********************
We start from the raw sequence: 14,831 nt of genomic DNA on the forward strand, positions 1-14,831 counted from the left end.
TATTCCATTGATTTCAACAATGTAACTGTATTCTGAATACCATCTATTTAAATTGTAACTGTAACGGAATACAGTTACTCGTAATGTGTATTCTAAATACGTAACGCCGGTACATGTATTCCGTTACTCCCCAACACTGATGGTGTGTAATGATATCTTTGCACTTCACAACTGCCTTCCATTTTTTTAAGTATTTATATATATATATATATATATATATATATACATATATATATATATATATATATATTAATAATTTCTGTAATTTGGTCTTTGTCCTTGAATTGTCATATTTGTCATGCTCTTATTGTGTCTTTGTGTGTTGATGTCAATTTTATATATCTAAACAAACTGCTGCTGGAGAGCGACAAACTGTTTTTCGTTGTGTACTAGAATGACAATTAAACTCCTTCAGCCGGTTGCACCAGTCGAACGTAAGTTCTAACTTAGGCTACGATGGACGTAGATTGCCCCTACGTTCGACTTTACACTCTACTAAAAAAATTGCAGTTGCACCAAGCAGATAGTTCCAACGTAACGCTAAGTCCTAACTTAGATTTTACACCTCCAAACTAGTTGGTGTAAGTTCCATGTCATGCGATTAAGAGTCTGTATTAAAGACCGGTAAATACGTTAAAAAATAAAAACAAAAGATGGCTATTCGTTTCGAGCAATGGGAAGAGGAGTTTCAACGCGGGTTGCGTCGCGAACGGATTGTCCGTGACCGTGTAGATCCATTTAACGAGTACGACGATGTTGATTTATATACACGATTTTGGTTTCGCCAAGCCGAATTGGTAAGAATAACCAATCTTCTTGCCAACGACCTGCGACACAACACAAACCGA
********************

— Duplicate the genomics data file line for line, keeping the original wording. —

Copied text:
We start from the raw sequence: 14,831 nt of genomic DNA on the forward strand, positions 1-14,831 counted from the left end.
TATTCCATTGATTTCAACAATGTAACTGTATTCTGAATACCATCTATTTAAATTGTAACTGTAACGGAATACAGTTACTCGTAATGTGTATTCTAAATACGTAACGCCGGTACATGTATTCCGTTACTCCCCAACACTGATGGTGTGTAATGATATCTTTGCACTTCACAACTGCCTTCCATTTTTTTAAGTATTTATATATATATATATATATATATATATATACATATATATATATATATATATATATTAATAATTTCTGTAATTTGGTCTTTGTCCTTGAATTGTCATATTTGTCATGCTCTTATTGTGTCTTTGTGTGTTGATGTCAATTTTATATATCTAAACAAACTGCTGCTGGAGAGCGACAAACTGTTTTTCGTTGTGTACTAGAATGACAATTAAACTCCTTCAGCCGGTTGCACCAGTCGAACGTAAGTTCTAACTTAGGCTACGATGGACGTAGATTGCCCCTACGTTCGACTTTACACTCTACTAAAAAAATTGCAGTTGCACCAAGCAGATAGTTCCAACGTAACGCTAAGTCCTAACTTAGATTTTACACCTCCAAACTAGTTGGTGTAAGTTCCATGTCATGCGATTAAGAGTCTGTATTAAAGACCGGTAAATACGTTAAAAAATAAAAACAAAAGATGGCTATTCGTTTCGAGCAATGGGAAGAGGAGTTTCAACGCGGGTTGCGTCGCGAACGGATTGTCCGTGACCGTGTAGATCCATTTAACGAGTACGACGATGTTGATTTATATACACGATTTTGGTTTCGCCAAGCCGAATTGGTAAGAATAACCAATCTTCTTGCCAACGACCTGCGACACAACACAAACCGA